Unit 2 is mapped and soil samples are charted.
GSU staff and students opened the first unit in Vault 1, the largest of the vaults, and began excavation.
GSU Students screen excavated dirt for artifacts.
GSU and City of Savannah staff used Ground Penetrating Radar to identify areas in the vaults to avoid or concentrate on during excavations. The GPR showed areas of disturbance and large features, as well as areas with little disturbance. Based on the GPR data, GSU laid out 7 units to open up (two 1 meter units in three of the vaults, and one 2 meter unit in the fourth vault).
Watch December's City Span for interviews with Matt Luke and Blake Ayala as they discuss the LiDAR and GPR work onsite.
Blake Ayala, GSU Graduate Assistant, and City of Savannah Staff review Ground Penetrating Radar (GPR) data.
Matt Luke, a specialist in LiDAR (Light Detection and Ranging), scanned the interior and exterior of the vaults to create a three-dimensional model. This model can be used by the archeologists to identify features in structure and it provides documentation for the City to use in future projects involving the vaults.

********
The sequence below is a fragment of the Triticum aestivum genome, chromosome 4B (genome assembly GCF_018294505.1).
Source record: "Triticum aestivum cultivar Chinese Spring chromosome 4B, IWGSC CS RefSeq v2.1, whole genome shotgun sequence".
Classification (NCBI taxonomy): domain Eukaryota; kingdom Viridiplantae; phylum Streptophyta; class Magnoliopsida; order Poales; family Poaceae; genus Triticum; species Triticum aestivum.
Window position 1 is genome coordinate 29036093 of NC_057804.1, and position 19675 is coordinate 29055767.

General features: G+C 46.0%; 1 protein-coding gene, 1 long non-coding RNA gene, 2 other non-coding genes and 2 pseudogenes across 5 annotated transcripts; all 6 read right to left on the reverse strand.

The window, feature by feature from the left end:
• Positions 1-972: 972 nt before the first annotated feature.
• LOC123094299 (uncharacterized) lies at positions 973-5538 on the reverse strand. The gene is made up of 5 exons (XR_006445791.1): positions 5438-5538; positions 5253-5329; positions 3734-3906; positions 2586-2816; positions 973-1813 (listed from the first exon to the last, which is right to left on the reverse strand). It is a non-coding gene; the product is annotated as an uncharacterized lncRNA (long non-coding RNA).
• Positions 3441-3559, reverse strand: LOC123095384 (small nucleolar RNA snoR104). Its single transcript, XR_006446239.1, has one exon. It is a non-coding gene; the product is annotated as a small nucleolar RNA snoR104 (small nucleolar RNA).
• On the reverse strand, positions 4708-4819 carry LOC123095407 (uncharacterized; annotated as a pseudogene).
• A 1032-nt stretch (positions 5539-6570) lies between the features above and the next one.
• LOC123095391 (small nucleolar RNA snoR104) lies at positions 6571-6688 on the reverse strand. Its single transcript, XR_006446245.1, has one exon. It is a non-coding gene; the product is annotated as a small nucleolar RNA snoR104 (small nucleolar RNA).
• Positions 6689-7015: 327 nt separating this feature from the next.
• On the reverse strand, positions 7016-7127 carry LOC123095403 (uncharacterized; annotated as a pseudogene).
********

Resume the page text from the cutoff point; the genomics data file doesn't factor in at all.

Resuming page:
Matt Luke, GSU LiDAR Specialist, setting up LiDAR equipment to scan exterior of vaults.
In the summer of 2011, the Shinhoster Youth Leadership Group visited the Cluskey Embankment Stores during a walking tour of Savannah. Five young men of the group became interested in the history and use of the vaults and approached the City Manager about them. The City Manager asked Vaughnette Goode-Walker, a local historian, to work with the boys on a research project. At the conclusion of their project, the young men presented to City Council their recommendations, including removal of parking from the vaults and a archaeological investigation to supplement the historical research already completed on the vaults' history.
Shinhoster Youth Leadership Group members visit Cluskey Embankment Stores, fall 2011.